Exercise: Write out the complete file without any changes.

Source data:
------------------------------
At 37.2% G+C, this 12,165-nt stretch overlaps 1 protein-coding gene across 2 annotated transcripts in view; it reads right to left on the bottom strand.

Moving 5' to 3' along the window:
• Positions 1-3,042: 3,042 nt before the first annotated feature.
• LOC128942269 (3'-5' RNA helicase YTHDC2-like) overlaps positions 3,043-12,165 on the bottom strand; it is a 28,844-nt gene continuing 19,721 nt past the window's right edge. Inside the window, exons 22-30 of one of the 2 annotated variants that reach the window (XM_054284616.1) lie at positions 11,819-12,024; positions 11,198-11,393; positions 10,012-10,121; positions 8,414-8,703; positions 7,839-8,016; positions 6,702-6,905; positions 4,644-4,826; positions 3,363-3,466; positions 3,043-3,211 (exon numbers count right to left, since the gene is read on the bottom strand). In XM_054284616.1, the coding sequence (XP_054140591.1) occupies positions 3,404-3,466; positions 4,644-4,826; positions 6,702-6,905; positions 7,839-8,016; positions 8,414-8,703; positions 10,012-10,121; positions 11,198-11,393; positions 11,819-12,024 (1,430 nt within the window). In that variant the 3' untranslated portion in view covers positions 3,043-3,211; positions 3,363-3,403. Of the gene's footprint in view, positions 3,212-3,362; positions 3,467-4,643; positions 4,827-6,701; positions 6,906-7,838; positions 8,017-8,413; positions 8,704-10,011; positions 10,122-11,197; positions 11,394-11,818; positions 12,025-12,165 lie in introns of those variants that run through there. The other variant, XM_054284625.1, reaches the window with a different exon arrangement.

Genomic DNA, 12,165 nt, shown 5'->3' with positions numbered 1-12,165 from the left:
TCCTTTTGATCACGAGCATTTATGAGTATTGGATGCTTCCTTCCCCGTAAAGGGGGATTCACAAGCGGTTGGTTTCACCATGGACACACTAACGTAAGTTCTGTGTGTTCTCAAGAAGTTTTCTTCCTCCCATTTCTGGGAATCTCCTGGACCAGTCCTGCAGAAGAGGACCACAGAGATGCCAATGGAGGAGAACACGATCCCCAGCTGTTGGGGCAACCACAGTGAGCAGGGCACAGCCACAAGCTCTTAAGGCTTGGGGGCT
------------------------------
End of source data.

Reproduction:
At 37.2% G+C, this 12,165-nt stretch overlaps 1 protein-coding gene across 2 annotated transcripts in view; it reads right to left on the bottom strand.

Moving 5' to 3' along the window:
• Positions 1-3,042: 3,042 nt before the first annotated feature.
• LOC128942269 (3'-5' RNA helicase YTHDC2-like) overlaps positions 3,043-12,165 on the bottom strand; it is a 28,844-nt gene continuing 19,721 nt past the window's right edge. Inside the window, exons 22-30 of one of the 2 annotated variants that reach the window (XM_054284616.1) lie at positions 11,819-12,024; positions 11,198-11,393; positions 10,012-10,121; positions 8,414-8,703; positions 7,839-8,016; positions 6,702-6,905; positions 4,644-4,826; positions 3,363-3,466; positions 3,043-3,211 (exon numbers count right to left, since the gene is read on the bottom strand). In XM_054284616.1, the coding sequence (XP_054140591.1) occupies positions 3,404-3,466; positions 4,644-4,826; positions 6,702-6,905; positions 7,839-8,016; positions 8,414-8,703; positions 10,012-10,121; positions 11,198-11,393; positions 11,819-12,024 (1,430 nt within the window). In that variant the 3' untranslated portion in view covers positions 3,043-3,211; positions 3,363-3,403. Of the gene's footprint in view, positions 3,212-3,362; positions 3,467-4,643; positions 4,827-6,701; positions 6,906-7,838; positions 8,017-8,413; positions 8,704-10,011; positions 10,122-11,197; positions 11,394-11,818; positions 12,025-12,165 lie in introns of those variants that run through there. The other variant, XM_054284625.1, reaches the window with a different exon arrangement.

Genomic DNA, 12,165 nt, shown 5'->3' with positions numbered 1-12,165 from the left:
TCCTTTTGATCACGAGCATTTATGAGTATTGGATGCTTCCTTCCCCGTAAAGGGGGATTCACAAGCGGTTGGTTTCACCATGGACACACTAACGTAAGTTCTGTGTGTTCTCAAGAAGTTTTCTTCCTCCCATTTCTGGGAATCTCCTGGACCAGTCCTGCAGAAGAGGACCACAGAGATGCCAATGGAGGAGAACACGATCCCCAGCTGTTGGGGCAACCACAGTGAGCAGGGCACAGCCACAAGCTCTTAAGGCTTGGGGGCT